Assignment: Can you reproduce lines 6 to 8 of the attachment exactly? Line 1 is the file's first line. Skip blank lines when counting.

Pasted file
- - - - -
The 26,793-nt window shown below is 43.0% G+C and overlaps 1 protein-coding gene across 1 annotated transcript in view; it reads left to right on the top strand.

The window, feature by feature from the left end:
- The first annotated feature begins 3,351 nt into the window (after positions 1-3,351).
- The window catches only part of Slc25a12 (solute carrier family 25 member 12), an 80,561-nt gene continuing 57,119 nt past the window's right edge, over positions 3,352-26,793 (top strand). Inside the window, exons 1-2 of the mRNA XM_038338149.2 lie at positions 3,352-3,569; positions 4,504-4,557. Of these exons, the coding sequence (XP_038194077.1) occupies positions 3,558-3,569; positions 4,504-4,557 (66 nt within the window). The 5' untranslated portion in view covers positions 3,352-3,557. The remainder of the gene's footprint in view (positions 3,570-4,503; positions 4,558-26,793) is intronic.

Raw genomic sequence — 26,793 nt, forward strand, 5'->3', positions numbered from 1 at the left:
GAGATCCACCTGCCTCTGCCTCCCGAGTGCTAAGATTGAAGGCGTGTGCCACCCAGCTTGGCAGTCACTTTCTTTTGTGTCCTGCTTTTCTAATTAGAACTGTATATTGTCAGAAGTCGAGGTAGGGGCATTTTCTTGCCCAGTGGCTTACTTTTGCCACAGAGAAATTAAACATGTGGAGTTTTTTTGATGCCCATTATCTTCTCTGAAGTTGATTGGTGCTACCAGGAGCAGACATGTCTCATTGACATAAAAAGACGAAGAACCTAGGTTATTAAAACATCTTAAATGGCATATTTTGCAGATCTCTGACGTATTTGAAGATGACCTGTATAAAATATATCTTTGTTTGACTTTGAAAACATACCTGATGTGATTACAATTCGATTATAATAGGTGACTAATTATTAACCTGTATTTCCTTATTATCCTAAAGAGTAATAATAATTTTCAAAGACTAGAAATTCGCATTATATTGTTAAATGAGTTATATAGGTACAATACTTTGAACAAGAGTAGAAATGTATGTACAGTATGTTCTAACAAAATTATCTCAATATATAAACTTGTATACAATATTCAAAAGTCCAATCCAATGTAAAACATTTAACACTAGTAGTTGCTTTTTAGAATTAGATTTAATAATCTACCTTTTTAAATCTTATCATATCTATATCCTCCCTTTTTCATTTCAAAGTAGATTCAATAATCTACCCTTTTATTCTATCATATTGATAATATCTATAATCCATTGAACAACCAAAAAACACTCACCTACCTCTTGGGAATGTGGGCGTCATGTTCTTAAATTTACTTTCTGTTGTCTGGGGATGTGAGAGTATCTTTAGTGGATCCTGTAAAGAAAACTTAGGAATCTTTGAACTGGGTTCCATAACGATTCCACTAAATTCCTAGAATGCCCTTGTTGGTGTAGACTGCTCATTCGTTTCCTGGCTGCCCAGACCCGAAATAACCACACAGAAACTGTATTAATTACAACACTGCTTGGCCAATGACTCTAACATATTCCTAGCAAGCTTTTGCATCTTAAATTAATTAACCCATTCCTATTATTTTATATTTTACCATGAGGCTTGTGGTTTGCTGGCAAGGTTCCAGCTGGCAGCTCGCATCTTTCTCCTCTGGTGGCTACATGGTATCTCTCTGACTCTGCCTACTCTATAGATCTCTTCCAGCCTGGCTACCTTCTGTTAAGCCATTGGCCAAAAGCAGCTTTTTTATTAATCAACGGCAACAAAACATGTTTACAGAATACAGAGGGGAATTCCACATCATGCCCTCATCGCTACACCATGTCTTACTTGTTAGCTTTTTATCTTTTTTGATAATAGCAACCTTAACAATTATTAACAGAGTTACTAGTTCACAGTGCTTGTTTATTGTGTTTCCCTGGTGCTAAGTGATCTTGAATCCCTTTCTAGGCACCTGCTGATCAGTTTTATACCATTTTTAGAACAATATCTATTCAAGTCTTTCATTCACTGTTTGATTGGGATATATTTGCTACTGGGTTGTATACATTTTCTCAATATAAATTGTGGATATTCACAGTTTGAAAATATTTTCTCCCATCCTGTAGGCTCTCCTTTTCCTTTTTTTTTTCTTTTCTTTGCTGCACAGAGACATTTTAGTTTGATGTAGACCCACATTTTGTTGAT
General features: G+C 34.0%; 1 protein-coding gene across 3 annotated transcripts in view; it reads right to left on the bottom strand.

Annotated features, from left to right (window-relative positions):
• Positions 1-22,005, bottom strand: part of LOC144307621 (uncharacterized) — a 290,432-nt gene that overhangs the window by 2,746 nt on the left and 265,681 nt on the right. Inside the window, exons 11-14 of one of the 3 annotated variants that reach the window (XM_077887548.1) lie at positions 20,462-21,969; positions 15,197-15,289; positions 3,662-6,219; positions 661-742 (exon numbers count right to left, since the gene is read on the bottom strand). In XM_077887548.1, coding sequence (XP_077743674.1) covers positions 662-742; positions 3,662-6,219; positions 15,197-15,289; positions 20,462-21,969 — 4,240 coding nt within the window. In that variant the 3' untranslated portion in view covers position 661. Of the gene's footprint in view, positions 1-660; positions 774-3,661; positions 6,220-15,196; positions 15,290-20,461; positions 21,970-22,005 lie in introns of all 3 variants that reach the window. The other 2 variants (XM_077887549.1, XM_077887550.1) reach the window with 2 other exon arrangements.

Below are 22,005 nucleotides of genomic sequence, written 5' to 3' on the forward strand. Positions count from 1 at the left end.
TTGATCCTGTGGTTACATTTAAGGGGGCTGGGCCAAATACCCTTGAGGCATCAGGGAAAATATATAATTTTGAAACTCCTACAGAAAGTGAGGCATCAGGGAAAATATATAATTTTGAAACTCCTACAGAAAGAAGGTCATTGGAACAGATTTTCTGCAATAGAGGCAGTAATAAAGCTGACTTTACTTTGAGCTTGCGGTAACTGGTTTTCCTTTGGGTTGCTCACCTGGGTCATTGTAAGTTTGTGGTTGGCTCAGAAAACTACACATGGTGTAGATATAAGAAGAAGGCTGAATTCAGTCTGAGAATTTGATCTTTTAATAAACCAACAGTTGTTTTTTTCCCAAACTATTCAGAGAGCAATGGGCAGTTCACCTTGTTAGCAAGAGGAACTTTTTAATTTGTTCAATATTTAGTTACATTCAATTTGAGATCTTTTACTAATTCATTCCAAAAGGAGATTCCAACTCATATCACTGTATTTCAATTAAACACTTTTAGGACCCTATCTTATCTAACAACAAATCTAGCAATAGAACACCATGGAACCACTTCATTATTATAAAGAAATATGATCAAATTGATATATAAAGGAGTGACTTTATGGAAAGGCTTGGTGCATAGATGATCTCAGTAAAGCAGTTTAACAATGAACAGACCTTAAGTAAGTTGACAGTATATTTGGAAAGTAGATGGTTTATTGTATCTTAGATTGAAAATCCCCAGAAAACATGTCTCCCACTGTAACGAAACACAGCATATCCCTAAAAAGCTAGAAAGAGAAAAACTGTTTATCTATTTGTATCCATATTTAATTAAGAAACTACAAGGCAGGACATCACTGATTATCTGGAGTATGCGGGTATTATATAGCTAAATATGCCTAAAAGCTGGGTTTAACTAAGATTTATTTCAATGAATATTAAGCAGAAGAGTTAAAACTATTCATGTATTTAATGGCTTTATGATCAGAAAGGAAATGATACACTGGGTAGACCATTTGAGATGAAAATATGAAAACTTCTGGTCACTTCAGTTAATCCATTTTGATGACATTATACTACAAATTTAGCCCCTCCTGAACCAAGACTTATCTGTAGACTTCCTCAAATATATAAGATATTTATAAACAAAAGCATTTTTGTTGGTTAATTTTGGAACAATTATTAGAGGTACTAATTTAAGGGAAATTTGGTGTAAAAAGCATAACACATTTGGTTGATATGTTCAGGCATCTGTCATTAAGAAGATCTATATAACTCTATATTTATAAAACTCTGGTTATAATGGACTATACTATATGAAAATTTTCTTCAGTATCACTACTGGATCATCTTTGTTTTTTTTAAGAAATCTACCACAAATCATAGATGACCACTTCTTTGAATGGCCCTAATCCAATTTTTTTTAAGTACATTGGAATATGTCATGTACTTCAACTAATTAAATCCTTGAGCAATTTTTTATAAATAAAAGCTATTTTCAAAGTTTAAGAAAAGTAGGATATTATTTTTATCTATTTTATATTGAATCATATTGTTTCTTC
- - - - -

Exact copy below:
GAGATCCACCTGCCTCTGCCTCCCGAGTGCTAAGATTGAAGGCGTGTGCCACCCAGCTTGGCAGTCACTTTCTTTTGTGTCCTGCTTTTCTAATTAGAACTGTATATTGTCAGAAGTCGAGGTAGGGGCATTTTCTTGCCCAGTGGCTTACTTTTGCCACAGAGAAATTAAACATGTGGAGTTTTTTTGATGCCCATTATCTTCTCTGAAGTTGATTGGTGCTACCAGGAGCAGACATGTCTCATTGACATAAAAAGACGAAGAACCTAGGTTATTAAAACATCTTAAATGGCATATTTTGCAGATCTCTGACGTATTTGAAGATGACCTGTATAAAATATATCTTTGTTTGACTTTGAAAACATACCTGATGTGATTACAATTCGATTATAATAGGTGACTAATTATTAACCTGTATTTCCTTATTATCCTAAAGAGTAATAATAATTTTCAAAGACTAGAAATTCGCATTATATTGTTAAATGAGTTATATAGGTACAATACTTTGAACAAGAGTAGAAATGTATGTACAGTATGTTCTAACAAAATTATCTCAATATATAAACTTGTATACAATATTCAAAAGTCCAATCCAATGTAAAACATTTAACACTAGTAGTTGCTTTTTAGAATTAGATTTAATAATCTACCTTTTTAAATCTTATCATATCTATATCCTCCCTTTTTCATTTCAAAGTAGATTCAATAATCTACCCTTTTATTCTATCATATTGATAATATCTATAATCCATTGAACAACCAAAAAACACTCACCTACCTCTTGGGAATGTGGGCGTCATGTTCTTAAATTTACTTTCTGTTGTCTGGGGATGTGAGAGTATCTTTAGTGGATCCTGTAAAGAAAACTTAGGAATCTTTGAACTGGGTTCCATAACGATTCCACTAAATTCCTAGAATGCCCTTGTTGGTGTAGACTGCTCATTCGTTTCCTGGCTGCCCAGACCCGAAATAACCACACAGAAACTGTATTAATTACAACACTGCTTGGCCAATGACTCTAACATATTCCTAGCAAGCTTTTGCATCTTAAATTAATTAACCCATTCCTATTATTTTATATTTTACCATGAGGCTTGTGGTTTGCTGGCAAGGTTCCAGCTGGCAGCTCGCATCTTTCTCCTCTGGTGGCTACATGGTATCTCTCTGACTCTGCCTACTCTATAGATCTCTTCCAGCCTGGCTACCTTCTGTTAAGCCATTGGCCAAAAGCAGCTTTTTTATTAATCAACGGCAACAAAACATGTTTACAGAATACAGAGGGGAATTCCACATCATGCCCTCATCGCTACACCATGTCTTACTTGTTAGCTTTTTATCTTTTTTGATAATAGCAACCTTAACAATTATTAACAGAGTTACTAGTTCACAGTGCTTGTTTATTGTGTTTCCCTGGTGCTAAGTGATCTTGAATCCCTTTCTAGGCACCTGCTGATCAGTTTTATACCATTTTTAGAACAATATCTATTCAAGTCTTTCATTCACTGTTTGATTGGGATATATTTGCTACTGGGTTGTATACATTTTCTCAATATAAATTGTGGATATTCACAGTTTGAAAATATTTTCTCCCATCCTGTAGGCTCTCCTTTTCCTTTTTTTTTTCTTTTCTTTGCTGCACAGAGACATTTTAGTTTGATGTAGACCCACATTTTGTTGAT
General features: G+C 34.0%; 1 protein-coding gene across 3 annotated transcripts in view; it reads right to left on the bottom strand.

Annotated features, from left to right (window-relative positions):